他們分別是：Barzn bin Raheel Al-Shammari（29歲）、Amer bin Edi Al-Jarbaa（26歲）、Mohammed bin Ali Al-Shammari（25歲）、Mohammed bin Dhiyab Maddhi（27歲）、Abdullah bin Dhiyab Maddhi（30歲）以及Bandar bin Al-Asadi（22歲）。
國際特赦組織中東及北非部門負責人Philip Luther 表示，斷手刖足是一種等同凌遲非常不人道的酷刑，不應存在於現代國家的刑法制度之中。Luther說，他已致函沙烏地阿拉伯阿布杜拉國王，並敦促他運用他的權力給予他們減刑，勿讓他們遭到終生無法抹去的恐怖夢魘與羞辱。
各 位網友試想：一個人被砍手斷腳之後是否形同廢人而無法自力謀生，除了嚴重打擊摧殘受刑人的自尊外，還給家庭、社會與國家帶來沈重的負擔。這種判決可說只有 百害而無一利，可是沙烏地阿拉伯這些腦殘的宗教學者、法官與統治者們，竟然愚不可及，只會死守那些過時、僵化與殘忍的回教法律，視人民如草芥與寇讎，實在可惡又可悲。
Saudi Arabia – Cross Amputation Of Limbs
Saudi Arabia is known to amputate limbs of criminals convicted of certain crimes. Now a court in Saudi Arabia has handed down a sentence of cross amputation on 6 men convicted of highway robbery, a rare form of judicial punishment. This has led to calls by Amnesty International and other human rights groups for the Saudi king to commute the cross amputation sentences (described as “horrific sentence”) even as the 6 men await the approval of the Supreme Court to carry out the sentence.
About The Case
In October 2010, six Bedouin men were arrested in Riyadh and thrown into Malaz prison. They were accused of commiting the crime of “highway robbery”. Amnesty International identified the 6 men as:
29-year old Barzn bin raheel al-Shammari
26-year old Amer bin Edi al-Jarbaa
25-year old Mohammad bin Ali al-Shammari
27-year old Mohammad bin Dhiyab Maddhi
30-year old Abdullah bin Dhiyab Maddhi
22-year old Bandar bin Abbas al-Asadi
All six accused were not represented by legal counsels when they were tried in March 2011 in a General Court in Riyadh and given the cross ampuation judicial sentence. In October 2011, a court of appeal upheld this cross amputation sentence. The case is now before the Supreme Court and the cross amputation sentence will be carried out if it gives the go ahead.
About Cross Amputation
The common judicial punishment for theft in Saudi Arabia is the amputation of the right hand. But for highway robbery, the punishment is cross amputation. Cross amputation is the amputation of a convicted person’s right hand and left foot.
According to Amnesty International, the six accused were beaten over a 8-day period, and one of them, Amer bin Edi al-Jarbaa, was threatened that his 3 brothers would be arrested if he did not confess. He was allegedly held in solitary confinement for 33 days after which he signed a confession without knowing its content. The others were also allegedly forced to sign confessions.
A statement from Amnesty International said concerning Amer bin Edi al-Jarbaa: “It appears that he signed a confession without knowing its contents and was later held in solitary confinement for 33 days.”
Philip Luther from Amnesty International said: “‘Cross amputation’ is a strikingly cruel form of punishment that amounts to torture and should have no place in a criminal justice system. We are urging the king to use his authority to urgently commute these sentences and spare these men this horrific punishment.”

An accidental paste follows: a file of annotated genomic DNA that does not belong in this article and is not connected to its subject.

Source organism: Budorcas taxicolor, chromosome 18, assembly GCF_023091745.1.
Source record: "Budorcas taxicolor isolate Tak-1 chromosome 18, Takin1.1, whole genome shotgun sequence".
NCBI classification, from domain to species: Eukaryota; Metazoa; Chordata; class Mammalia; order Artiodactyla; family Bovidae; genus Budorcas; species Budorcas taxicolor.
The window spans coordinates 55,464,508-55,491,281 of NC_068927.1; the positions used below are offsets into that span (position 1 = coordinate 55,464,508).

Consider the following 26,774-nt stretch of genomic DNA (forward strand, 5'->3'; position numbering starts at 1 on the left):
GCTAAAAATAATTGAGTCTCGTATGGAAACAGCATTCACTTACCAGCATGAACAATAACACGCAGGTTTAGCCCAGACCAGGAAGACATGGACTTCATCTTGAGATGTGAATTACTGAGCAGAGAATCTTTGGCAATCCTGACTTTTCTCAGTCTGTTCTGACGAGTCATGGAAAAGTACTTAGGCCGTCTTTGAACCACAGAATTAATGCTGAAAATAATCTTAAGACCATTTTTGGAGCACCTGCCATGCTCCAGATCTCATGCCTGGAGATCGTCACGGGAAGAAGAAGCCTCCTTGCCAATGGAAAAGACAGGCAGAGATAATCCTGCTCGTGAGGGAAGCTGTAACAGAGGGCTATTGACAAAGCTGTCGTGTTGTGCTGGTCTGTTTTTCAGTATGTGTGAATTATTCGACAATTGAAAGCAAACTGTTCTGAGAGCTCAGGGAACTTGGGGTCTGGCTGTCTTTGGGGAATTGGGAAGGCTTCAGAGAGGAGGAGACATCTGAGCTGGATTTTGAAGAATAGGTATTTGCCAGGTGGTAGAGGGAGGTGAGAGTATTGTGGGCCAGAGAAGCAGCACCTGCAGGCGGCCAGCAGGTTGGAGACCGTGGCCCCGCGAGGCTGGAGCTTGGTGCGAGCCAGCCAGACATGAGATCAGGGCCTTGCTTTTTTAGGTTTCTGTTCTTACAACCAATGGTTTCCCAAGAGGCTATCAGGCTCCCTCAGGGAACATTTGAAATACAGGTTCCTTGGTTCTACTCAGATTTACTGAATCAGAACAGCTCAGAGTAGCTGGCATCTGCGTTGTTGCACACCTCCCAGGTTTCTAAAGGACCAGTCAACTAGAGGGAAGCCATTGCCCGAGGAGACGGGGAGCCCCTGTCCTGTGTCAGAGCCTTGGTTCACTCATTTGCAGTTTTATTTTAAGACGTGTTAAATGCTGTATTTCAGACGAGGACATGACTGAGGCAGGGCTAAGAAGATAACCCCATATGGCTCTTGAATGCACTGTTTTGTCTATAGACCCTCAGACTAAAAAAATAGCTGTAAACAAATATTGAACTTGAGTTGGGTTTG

Philip Luther added: “Carrying out a sentence like this would make a mockery of the fact that Saudi Arabia is a signatory to the international Convention against Torture.The Saudi Arabian authorities should take immediate steps to abolish this practice once and for all.”
Christoph Wilcke from Human Rights Watch said: “Cutting off someone’s hands and feet is torture, plain and simple.” Christoph Wilcke added: “Judicially sanctioned torture is abhorrent, and this verdict, if confirmed, would bespeak a state policy of torture.”
A statement issued by Human Rights Watch said: “Sharia law in criminal cases remains uncodified in Saudi Arabia, leaving judges wide discretion to classify certain acts as crimes and to set punishments.” Human Rights Watch aslo urged the Saudi Supreme Court to “void” the sentence. Separately it urged its Saudi counterpart, the Saudi Human Rights Commission, “to press for a retrial”.
But one online commentator looked at cross amputation from a different angle. She said: “Same side amputation of hand and foot would be crueler. After all, a crutch would be used on the side of the missing foot and there would be no way to maneuver the crutch without a hand. Perhaps cross amputation is the Sharia Court’s way of being merciful.”
Think About It
Should amputation of limbs, including cross amputation, be viewed as “torture”? If so, why is this form of judicial punishment not banned when Saudi Arabia is “a signatory to the International Convention against Torture”? By allowing amputation, including cross amputation, does it “bespeak a state policy of torture”? And is cross amputation really “the Sharia Court’s way of being merciful”?